Two short balls, but very short, one backhand and one forehand. A serve & volley. An absurd passerby on the match point. These are the four shots, spectacular and at the same time lethal, with which Carlos Alcaraz played the game that led him to beat Nadal in the quarters in Madrid. It had never happened before.
At the age of 19, Alcaraz embarked on the rite of passage which in fact handed him over to the role of future number 1 in Spanish tennis and, just a little while later, to that of world number 1.
Sacrament of Communion, bar mitzvah, military service, high school exam, dissertation defense: rites of passage are no longer fashionable in our times but there are not a few sociologists who argue that those “passages”, or at least some of them, are still fundamental today to schedule the growth of the person. Let alone for a tennis player.
Even at the end of a “strange” match interrupted by a fall by Carlos (which caused him damage to the ankle and thumb of his right hand) and by a stop of nine minutes necessary to rescue a spectator who had felt ill, the nineteen year old murciano yesterday took the real step he needed to grow up.
Almost never in the history of tennis has a young aspiring king had and been able to take advantage of the opportunity to directly beat the former ruler who was a compatriot and, above all, was as powerful as Nadal.
To say: the Swede Wilander, who would then have won eight Slam titles, played against his compatriot Bjorn Borg, just before the first retirement of these, in Geneva in ’81.
But Mats was a kid, Bjorn was still Bjorn and he gave him two games. Not the same.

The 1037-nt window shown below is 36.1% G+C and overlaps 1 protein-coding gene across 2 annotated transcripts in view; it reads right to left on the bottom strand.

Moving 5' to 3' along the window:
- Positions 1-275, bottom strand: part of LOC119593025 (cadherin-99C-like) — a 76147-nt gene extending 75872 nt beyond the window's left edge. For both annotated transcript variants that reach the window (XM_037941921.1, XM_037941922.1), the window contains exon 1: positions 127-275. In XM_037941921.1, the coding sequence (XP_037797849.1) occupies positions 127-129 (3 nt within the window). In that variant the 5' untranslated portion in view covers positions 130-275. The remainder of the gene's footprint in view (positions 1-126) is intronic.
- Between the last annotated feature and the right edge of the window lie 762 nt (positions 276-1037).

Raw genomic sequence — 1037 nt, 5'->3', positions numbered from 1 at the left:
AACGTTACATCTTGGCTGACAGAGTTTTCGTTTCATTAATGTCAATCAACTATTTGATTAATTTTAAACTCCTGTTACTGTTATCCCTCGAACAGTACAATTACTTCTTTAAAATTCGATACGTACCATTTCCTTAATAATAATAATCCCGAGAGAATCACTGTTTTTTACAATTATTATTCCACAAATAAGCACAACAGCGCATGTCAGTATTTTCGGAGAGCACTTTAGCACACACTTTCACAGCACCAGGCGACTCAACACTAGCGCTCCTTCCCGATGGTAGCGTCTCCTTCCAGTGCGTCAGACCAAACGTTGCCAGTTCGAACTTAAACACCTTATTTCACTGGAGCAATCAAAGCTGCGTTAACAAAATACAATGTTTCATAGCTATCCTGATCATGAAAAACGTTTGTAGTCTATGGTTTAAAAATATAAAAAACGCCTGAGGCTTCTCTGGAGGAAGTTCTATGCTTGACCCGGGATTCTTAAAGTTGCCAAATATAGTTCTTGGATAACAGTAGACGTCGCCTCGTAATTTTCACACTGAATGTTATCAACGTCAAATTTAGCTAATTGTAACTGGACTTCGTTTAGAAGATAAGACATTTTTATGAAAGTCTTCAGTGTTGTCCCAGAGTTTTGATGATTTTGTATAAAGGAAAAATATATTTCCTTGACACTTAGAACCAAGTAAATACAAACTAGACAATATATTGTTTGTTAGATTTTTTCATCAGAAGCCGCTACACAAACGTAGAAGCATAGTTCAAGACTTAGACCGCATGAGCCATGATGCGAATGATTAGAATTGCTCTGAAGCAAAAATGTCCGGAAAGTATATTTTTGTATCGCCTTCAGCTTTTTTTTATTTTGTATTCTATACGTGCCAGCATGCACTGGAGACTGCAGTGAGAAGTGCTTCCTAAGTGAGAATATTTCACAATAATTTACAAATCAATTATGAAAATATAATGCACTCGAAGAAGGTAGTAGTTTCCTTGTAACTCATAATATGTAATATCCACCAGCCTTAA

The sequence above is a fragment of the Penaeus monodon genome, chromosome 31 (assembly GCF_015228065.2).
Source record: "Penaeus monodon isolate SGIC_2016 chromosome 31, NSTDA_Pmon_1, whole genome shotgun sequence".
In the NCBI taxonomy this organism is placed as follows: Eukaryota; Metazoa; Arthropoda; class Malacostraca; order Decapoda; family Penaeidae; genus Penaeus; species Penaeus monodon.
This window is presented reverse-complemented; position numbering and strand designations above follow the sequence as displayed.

Alcaraz yesterday received from Rafa the embrace of whoever hands over the keys to the castleof the crusader knight who, in the third film of the Indiana Jones saga, assists him in choosing the Grail, the cup that contained the blood of Christ.
Of course: Rafa in recent weeks, fresh from a rib injury, is not the one who won in Melbourne, just to stay in the current year.
This Rafa has in the 14th title at Roland Garros (and 22nd in the Slam) his seasonal goal, probably the only one.
Everything that comes first (including Rome) is a preparation for that attempt. But the meaning of what happened yesterday remains: Carlos Alcaraz, as well as being the leader of the ultra-next-gen generation (Rune, Musetti, Sinner, Draper, Lehecka) who risks overshadowing Zverev, Tsitsipas and associates very soon yesterday from his tennis father the investiture that no one else could have granted him.
He is already virtually seven of the world, in the semifinals at the Caja Magica he will find Djokovic. Carlos Primero is definitely, from now on, something more than a cognac.